Ironcliff was still visible in the distance as a collection of lights.  There were fewer of them burning at such a late hour, but it was still a beacon in the night.  He thought again of his home city, of the family he’d left behind.  Oddly his mind kept coming back to his favorite restaurant, a nameless, dimly lit little hole in the wall that cooked the best meals he’d ever had.  Of course with no money he couldn’t eat there when he got home.

There was no getting around it; he was coming back empty handed.  He had no money and nothing he could sell except his armor and long sword.  Three years of his life gone and he didn’t have a coin to show for his sacrifices.  How could he face his family?

He had Balefire, but he dared not sell it.  The sword was alive.  You didn’t sell living, thinking beings.  But even if he was that depraved, he was smart enough to know that anyone who might buy it would prefer to kill him and take it off his body.

His old captain Becack had tried to kill him.  When he’d ordered the men searched for holding back loot, he saw the leather strap covering Castmal’s arm.  Becack guessed something was under it besides a wound and tore the strap off.  One look at Balefire and the fool’s eyed had lit up with greed, and drew his sword.  It had been all Castmal could do to fend off Becack’s furious attacks.  The other soldiers had saved him and made it look like a sniper killed the captain.

But Castmal had more immediate problems.  “You’ve fought necromancers.  What can I expect?”

I thought you’d fought zombies before?”

“Zombies, but not necromancers.”  Castmal was silent for a moment before he said, “It happened before I found you.  The Principalities hired a necromancer and had him animate the bodies of our dead, then sent them at us.  Happened three times in a week.”

That must have been horrible.  What happened to the necromancer?”

“It ended when a Principalities platoon came under a flag of truce and gave us the necromancer’s head.  They said they weren’t party to hiring him, and once they realized what was going on they did something about it.”

An ending worthy of such a fiend.”

“What can I expect from him?” Castmal asked again.

Balefire’s voice took a harsh tone when he spoke.  “Most of their magic is devoted to creating the undead.  They have dangerous combat magic as well, but the range is limited.”

“Arrow range or knife range?”

Their magic reach as far as a thrown rock, but does terrible damage.  I will offer warning if I recognize any of his spells.  Hold back nothing against this foe, for he will show you no mercy in battle or in death.”

That was a possibility Castmal hadn’t considered.  If he died the necromancer would animate his body and send him to kill others.  He’d be nothing but a mindless puppet with the necromancer holding the strings.  The only mercy would be that without his mind he couldn’t control Balefire.

He’s here.”

Castmal crouched down at Balefire’s warning.  “Where?”

You see those light coming up the road?  They’re called corpse fire, a necromancer’s way to light the land.  He can see through them, too.”

Castmal stared down the road and saw pinpricks of light floating at head height.  There were five of them, bobbing up and down as they came closer.  They were a mile away and moving lazily toward him.

“Not much of a rush,” Castmal said.  With his enemy so far off he stood up straight again.  “Figure he knows something’s wrong?”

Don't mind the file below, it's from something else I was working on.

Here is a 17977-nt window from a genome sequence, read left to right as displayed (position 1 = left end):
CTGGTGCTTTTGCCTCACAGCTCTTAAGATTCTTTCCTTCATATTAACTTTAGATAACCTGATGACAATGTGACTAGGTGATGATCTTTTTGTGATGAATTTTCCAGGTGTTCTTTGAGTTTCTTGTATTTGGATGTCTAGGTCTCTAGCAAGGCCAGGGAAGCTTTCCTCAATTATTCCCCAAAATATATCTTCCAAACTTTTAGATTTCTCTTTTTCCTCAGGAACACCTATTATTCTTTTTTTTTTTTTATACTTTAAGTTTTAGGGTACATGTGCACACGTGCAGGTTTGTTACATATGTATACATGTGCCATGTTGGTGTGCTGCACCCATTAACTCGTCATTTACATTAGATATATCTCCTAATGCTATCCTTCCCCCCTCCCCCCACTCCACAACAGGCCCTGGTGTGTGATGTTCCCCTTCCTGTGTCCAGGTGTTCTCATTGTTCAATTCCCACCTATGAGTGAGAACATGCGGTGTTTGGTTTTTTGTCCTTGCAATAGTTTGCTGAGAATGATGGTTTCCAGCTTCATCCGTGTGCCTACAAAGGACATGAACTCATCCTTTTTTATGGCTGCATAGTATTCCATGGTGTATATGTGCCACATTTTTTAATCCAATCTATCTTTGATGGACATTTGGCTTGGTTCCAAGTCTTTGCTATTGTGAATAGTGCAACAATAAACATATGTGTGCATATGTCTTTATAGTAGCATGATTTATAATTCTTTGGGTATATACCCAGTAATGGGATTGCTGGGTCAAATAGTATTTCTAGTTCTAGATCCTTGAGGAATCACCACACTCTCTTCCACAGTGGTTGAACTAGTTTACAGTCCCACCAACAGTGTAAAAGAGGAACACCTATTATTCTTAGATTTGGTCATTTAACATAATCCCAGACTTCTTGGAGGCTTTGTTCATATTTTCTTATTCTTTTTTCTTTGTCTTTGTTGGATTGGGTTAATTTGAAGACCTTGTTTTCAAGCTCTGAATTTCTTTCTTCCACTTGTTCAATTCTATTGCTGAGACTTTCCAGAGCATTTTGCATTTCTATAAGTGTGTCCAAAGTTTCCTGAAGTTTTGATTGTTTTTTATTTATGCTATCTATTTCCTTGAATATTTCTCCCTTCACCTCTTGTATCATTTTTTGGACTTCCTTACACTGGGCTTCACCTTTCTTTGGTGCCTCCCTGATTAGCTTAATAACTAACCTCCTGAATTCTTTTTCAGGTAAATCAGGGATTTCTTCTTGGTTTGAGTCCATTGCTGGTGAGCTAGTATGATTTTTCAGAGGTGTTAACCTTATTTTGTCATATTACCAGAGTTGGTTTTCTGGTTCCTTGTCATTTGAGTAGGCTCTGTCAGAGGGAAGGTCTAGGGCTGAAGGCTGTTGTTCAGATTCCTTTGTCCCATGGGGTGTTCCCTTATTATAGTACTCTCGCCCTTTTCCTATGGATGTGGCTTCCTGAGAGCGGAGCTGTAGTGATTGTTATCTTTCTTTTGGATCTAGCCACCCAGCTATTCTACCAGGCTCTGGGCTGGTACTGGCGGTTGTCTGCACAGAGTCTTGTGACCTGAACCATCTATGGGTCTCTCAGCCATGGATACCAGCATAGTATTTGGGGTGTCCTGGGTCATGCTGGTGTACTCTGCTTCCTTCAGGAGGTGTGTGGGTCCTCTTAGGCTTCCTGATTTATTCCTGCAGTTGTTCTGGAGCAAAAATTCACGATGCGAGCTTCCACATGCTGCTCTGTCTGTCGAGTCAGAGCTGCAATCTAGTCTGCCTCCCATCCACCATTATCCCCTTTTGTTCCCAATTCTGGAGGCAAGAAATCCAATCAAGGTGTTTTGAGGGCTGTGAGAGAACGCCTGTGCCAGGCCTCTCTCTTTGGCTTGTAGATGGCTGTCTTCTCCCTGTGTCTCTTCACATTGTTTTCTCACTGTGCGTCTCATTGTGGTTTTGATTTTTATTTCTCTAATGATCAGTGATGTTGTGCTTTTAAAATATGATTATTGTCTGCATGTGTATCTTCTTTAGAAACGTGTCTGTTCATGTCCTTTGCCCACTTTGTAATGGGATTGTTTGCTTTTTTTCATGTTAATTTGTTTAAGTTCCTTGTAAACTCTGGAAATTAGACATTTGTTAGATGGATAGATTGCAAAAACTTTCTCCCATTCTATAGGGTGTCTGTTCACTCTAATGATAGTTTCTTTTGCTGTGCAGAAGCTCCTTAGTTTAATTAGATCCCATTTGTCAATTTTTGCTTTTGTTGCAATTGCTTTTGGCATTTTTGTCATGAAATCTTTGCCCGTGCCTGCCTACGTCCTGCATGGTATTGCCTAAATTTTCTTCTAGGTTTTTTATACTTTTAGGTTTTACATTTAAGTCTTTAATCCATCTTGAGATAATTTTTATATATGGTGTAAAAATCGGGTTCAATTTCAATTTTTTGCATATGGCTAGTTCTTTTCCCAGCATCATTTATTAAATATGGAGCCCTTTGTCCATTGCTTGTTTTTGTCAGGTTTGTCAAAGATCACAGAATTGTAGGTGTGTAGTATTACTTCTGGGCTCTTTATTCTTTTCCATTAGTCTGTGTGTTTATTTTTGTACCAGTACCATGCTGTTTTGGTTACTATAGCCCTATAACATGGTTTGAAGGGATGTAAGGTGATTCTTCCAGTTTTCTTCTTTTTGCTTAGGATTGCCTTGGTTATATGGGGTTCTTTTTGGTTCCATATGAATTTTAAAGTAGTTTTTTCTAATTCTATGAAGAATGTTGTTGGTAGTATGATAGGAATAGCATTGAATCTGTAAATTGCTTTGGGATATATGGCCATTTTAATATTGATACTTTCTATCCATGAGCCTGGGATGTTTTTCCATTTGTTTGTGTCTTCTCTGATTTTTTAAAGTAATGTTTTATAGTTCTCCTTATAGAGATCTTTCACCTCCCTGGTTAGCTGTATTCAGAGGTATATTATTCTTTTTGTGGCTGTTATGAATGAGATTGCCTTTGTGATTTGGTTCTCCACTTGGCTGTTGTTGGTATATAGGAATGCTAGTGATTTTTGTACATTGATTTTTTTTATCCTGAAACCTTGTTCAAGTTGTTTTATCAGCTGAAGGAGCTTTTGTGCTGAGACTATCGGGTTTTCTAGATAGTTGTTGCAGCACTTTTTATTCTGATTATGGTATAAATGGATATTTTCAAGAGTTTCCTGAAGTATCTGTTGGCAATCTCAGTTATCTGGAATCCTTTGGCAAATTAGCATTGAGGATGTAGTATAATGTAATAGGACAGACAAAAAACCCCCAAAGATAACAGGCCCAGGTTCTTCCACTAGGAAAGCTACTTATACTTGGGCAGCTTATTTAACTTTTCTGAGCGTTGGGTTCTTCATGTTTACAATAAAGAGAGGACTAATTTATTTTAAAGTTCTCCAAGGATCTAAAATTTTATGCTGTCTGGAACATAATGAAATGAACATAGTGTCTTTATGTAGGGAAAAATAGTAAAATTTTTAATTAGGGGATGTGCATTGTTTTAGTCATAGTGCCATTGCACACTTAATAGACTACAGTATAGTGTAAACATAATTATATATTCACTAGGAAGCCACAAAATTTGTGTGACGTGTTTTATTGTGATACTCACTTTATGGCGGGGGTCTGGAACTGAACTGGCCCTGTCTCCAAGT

I don’t know.  He’s too far away to see the zombies or the farmhouse they were going to attack.”

The corpse fires came closer.  They spread out across the field, moving at a leisurely rate.  Castmal saw figures moving far behind them.  There were five of them, four shambling and one walking more smoothly.

“He’s got more zombies.  Those corpse fires, can they hurt me?  Can I hurt them?”

No to both questions.”

Castmal frowned as the corpse fires spread out farther.  “Doubt we can avoid them.  No place to hide except the farmhouse.  We’re going to have to fight them head on.”

The corpse fires, zombies and necromancer came ever closer, showing no sign of haste or alarm.  It was tough odds even with Balefire.  The thought that he might die within sight of Ironcliff disgusted Castmal.  He’d survived terrible battles for years.  To die so close to home seemed wrong.  And if he died the farmer and his wife would be the necromancer’s next victims.

The corpse fires came close enough for Castmal to see them clearly.  They looked like flaming skulls hovering through the air.  One of them floated over the first zombie Castmal had destroyed.  The other four circled about until they found the second destroyed zombie.  Then one saw Castmal.

He smiled at it.  “Surprise.”

That corpse fire backed away while the others approached.  Two studied the farmhouse and the other three circled Castmal.

“You’re sure I can’t kill these things?”

Quite certain.”

The corpse fires kept their distance as the necromancer and his four undead minions came ever closer.  They still didn’t hurry.  That annoyed Castmal.  The necromancer had proof that two of his zombies were destroyed, and the third was missing and presumed dead.  This called for action!  But the necromancer continued his stroll like a man on a shopping trip.  It was almost offensive how little this seemed to bother him.

The zombies and their master finally got to within thirty feet of Castmal before they stopped.  Two corpse fires hovered over their master while the other three stayed by Castmal.  The four zombies were far more decomposed than the three he’d already face, missing their eyes and skin.  It was a good bet they wouldn’t last the week even if Castmal didn’t defeat them.  The necromancer kept behind his minions, but Castmal still got a good look at him.  He wore billowing robes and leather boots.  But his boyish face caught Castmal off guard.

“I thought he’d be older,” Castmal whispered.